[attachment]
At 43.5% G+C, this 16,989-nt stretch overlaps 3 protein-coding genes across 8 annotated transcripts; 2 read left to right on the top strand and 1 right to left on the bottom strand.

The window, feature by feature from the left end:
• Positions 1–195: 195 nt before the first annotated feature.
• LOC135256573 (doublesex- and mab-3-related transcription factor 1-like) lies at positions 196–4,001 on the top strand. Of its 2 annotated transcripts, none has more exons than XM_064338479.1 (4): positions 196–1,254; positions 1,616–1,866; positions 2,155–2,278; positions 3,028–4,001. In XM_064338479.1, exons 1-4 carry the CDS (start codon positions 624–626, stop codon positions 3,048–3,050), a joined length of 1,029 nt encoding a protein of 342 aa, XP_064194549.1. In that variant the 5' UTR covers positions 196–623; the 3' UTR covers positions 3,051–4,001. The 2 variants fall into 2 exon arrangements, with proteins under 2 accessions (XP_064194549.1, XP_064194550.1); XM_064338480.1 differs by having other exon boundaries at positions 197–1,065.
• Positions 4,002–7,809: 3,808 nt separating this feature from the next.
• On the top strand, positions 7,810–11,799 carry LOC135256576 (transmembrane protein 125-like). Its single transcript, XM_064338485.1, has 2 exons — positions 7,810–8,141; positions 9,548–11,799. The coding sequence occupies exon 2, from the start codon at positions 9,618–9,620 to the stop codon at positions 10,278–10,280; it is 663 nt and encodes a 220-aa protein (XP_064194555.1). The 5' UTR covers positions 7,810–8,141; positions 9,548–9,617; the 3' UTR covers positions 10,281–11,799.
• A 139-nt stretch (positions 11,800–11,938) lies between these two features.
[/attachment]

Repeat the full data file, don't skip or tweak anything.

At 43.5% G+C, this 16,989-nt stretch overlaps 3 protein-coding genes across 8 annotated transcripts; 2 read left to right on the top strand and 1 right to left on the bottom strand.

The window, feature by feature from the left end:
• Positions 1–195: 195 nt before the first annotated feature.
• LOC135256573 (doublesex- and mab-3-related transcription factor 1-like) lies at positions 196–4,001 on the top strand. Of its 2 annotated transcripts, none has more exons than XM_064338479.1 (4): positions 196–1,254; positions 1,616–1,866; positions 2,155–2,278; positions 3,028–4,001. In XM_064338479.1, exons 1-4 carry the CDS (start codon positions 624–626, stop codon positions 3,048–3,050), a joined length of 1,029 nt encoding a protein of 342 aa, XP_064194549.1. In that variant the 5' UTR covers positions 196–623; the 3' UTR covers positions 3,051–4,001. The 2 variants fall into 2 exon arrangements, with proteins under 2 accessions (XP_064194549.1, XP_064194550.1); XM_064338480.1 differs by having other exon boundaries at positions 197–1,065.
• Positions 4,002–7,809: 3,808 nt separating this feature from the next.
• On the top strand, positions 7,810–11,799 carry LOC135256576 (transmembrane protein 125-like). Its single transcript, XM_064338485.1, has 2 exons — positions 7,810–8,141; positions 9,548–11,799. The coding sequence occupies exon 2, from the start codon at positions 9,618–9,620 to the stop codon at positions 10,278–10,280; it is 663 nt and encodes a 220-aa protein (XP_064194555.1). The 5' UTR covers positions 7,810–8,141; positions 9,548–9,617; the 3' UTR covers positions 10,281–11,799.
• A 139-nt stretch (positions 11,800–11,938) lies between these two features.